Georgia May Strip Delta Tax Break Over Its NRA Break
I don't see how the state legislature making tax decisions on the basis of the public position an company takes is legal under the 14th Amendment.
Delta Airlines, which over the weekend was one of many major corporations severing its ties with the NRA (and this case, a branded credit card) after an online boycott movement, is now facing a backlash from the legislature of its home state.
AJC (“Delta’s tax break may not take flight after Georgia Senate blocks it“):
The Georgia Senate’s leaders vowed to block a lucrative tax break bill on Monday that would benefit Delta Air Lines after the Atlanta-based company severed ties with the National Rifle Association.
Lt. Gov. Casey Cagle said he would not support tax legislation that helped the airline “unless the company changes its position and fully reinstates its relationship with the NRA.” He echoed a growing number of conservatives who opposed the measure over the weekend.
It came after Delta desperately sought to find neutral ground in a gun debate that has very little, trying to soothe concerns among conservative lawmakers infuriated by the company’s decision to end discounted rates for NRA members in the wake of the mass shooting at a Florida high school.
That move forced Gov. Nathan Deal and other supporters of the $50 million jet fuel sales tax exemption to shift to the defensive, and prompted a growing number of Republicans to try to strip the provision out of a broader tax-cut bill that has already passed the state House.
A related report (“Georgia Senate vows to ground Delta tax break after NRA decision“) adds:
Delta officials tried to stem the GOP revolt in a statement that circulated around the statehouse on Monday saying the company is a supporter of the Second Amendment with a “neutral” stance on a gun debate that sharpened this month after the mass shooting at a Florida high school.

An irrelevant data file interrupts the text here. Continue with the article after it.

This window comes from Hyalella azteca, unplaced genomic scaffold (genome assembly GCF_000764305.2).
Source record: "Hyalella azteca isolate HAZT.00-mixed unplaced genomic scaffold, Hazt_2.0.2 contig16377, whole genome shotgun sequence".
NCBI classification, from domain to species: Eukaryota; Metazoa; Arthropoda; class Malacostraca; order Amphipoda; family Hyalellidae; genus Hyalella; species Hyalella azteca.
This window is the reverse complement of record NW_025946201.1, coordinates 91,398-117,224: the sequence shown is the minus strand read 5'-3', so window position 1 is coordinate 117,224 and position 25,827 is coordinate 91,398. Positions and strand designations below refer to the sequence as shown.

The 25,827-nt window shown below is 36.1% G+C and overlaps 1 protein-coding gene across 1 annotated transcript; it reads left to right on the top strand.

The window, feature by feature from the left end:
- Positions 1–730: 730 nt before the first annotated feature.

It also noted a past decision to withdraw its sponsorship of a theater that depicted the assassination of President Donald Trump as evidence it has also rejected left-leaning groups.
But the company’s assertion that it wanted to stay out of a “politically and emotionally charged issue” prompted snickering from some conservatives who noted the airline has a history of trying to influence state policies.
“We need to see what Delta can offer us because they took a big misstep here,” said state Sen. Chuck Hufstetler, the chairman of the Senate Finance Committee. “And I hope they can find some way to rectify the situation.”
This seems like a cut off your nose to spite your face situation:
The measure’s tailspin was a blow to Gov. Nathan Deal and other supporters of the tax break, who say it’s needed to help keep Atlanta competitive with other airline hubs that do not charge air carriers sales taxes for fuel purchases.
The governor pushed to include the tax break in a broader measure that reduces the state’s income tax rate, and that package passed the House last week by a hefty margin. He met with Senate Republicans early Monday to try to ease their concerns, but by then the outcry had reached full pitch.
As noted over the weekend, I’m extremely uncomfortable with the mob mentality that is leading companies to crack down on an advocacy organization engaging in free speech. But this, of course, is much worse. Indeed, I don’t see how the state legislature making tax decisions on the basis of the public position an company takes is legal under the 14th Amendment.